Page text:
Group Seeks To Reduce Single-Use Plastics In Halloween Costumes

As Halloween approaches, it’s time to inform people that the costumes they have bought likely contain single-use plastic and add to the plastics crisis around the world that harms the environment. But one group aims to do something about it.

From masks to props to clothing materials, plastic is literally part of just about every Halloween costume you can think of. And that’s a problem because many people throw them out after using them for just one night.

This plastic ends up in a landfill, where it enters the ocean and kills an unsuspecting marine animal that gets caught in it or eats it because it mistakes it for food. The plastic can even decay over time into microplastics that kill animals as well, such as seas turtles.

And with millions of people poised to celebrate Halloween by wearing a costume, that means tons of potential plastic that could pile up on the plastic trash already found in the environment, including the most remote places on Earth.

One group known as the Fairyland Trust, a charity based in the United Kingdom, knows all about the problem.

According to the Fairyland Trust:

Research has shown that more than 30 million people dress up for Halloween, over 90 percent of families consider buying costumes, some 7 million Halloween costumes are thrown away in the UK each year, and globally less than 13 percent of material inputs to clothing manufacture are recycled and only 1 percent of clothing textiles are recycled into new clothes.

And this is just in the United Kingdom, where Halloween is not nearly as popular as it is in the United States where the most single-use plastic is used.

A report for the group notes that “concerned consumers can take personal action to avoid buying new plastic and still dress up for Halloween, buying from charity shops or re-using costumes to create outfits, or making their own from non-plastic materials’ but ‘without regulatory action to limit plastic entering the supply chain a comprehensive solution is unlikely to be found’. The Fairyland Trust proposes regulation to ‘phase out non-essential plastics from the market.'”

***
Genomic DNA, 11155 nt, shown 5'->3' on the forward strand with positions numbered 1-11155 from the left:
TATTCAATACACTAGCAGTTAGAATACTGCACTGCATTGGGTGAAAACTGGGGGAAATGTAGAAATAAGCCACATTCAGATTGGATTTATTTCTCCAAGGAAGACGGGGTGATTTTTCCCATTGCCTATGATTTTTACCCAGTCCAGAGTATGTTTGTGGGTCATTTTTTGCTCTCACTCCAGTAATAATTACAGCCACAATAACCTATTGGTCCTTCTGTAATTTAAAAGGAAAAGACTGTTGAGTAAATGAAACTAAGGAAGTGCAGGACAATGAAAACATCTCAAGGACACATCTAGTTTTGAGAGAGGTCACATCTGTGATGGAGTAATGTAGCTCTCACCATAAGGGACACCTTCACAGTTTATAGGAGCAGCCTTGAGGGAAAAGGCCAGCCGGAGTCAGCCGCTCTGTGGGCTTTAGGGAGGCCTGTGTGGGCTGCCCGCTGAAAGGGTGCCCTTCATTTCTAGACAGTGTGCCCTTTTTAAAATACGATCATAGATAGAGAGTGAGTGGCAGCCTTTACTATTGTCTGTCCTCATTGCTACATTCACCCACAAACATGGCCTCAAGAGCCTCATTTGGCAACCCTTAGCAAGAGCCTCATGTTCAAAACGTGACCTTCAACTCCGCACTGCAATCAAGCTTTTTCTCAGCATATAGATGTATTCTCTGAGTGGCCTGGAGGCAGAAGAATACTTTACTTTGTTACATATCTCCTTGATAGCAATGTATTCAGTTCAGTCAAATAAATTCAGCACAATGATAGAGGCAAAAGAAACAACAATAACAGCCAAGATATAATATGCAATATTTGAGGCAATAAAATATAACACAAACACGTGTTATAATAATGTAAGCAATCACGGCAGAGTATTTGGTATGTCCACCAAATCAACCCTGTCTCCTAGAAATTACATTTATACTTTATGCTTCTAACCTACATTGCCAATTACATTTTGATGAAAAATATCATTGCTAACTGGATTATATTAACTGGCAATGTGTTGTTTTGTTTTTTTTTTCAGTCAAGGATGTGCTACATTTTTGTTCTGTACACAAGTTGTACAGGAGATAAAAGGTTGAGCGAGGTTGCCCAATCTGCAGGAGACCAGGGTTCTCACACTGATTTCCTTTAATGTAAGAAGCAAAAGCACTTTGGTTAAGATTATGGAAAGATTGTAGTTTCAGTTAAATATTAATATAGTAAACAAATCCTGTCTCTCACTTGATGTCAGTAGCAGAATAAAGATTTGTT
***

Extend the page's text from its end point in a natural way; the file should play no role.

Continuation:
So, companies need to start phasing out plastic costumes in favor of non-plastic materials. But consumers need to take responsibility for what they purchase in order to send a message to retailers and manufacturers.

But there are a lot of costume ideas that don’t need plastic to work. That’s why the Fairyland Trust also offers ideas for costumes that don’t use plastic.

Some achieve their effect from the overall ‘ensemble’ put together with completely normal clothes but just of the right colours and patterns and textures. Others make use of adornments like feathers, leaves and jewellery or even ‘stuffed animals’ and the odd bone. Many make good use of hats, from the plain to the slightly insane.

Some are smart, some are ragamuffin (think Victorian or Oliver Twist), some are tinker-like and quite a few of the men’s outfits combine white shirts and waistcoats. Boots, gloves and hand-warmers, scarves, shawls and capes all make an appearance… Button rather than zips is another tip. Leather and felt also feel ‘timeless’. Boots are both practical and fitting to the occasion and often the weather and conditions underfoot. Another option is the ‘circus’ look, or even sack-cloth.

As the group suggests, some of the ideas can be put together from items in your own closets.

We can also save costumes and reuse them or donate them to second-hand stores to be used again by others. It’s a simple thing we can do to save the environment. There’s only one Halloween per year, but we only have one planet to live on. We need to take care of it so we can continue celebrating Halloween for years to come.

Featured Image: Wikimedia

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Stephen D. Foster Jr.

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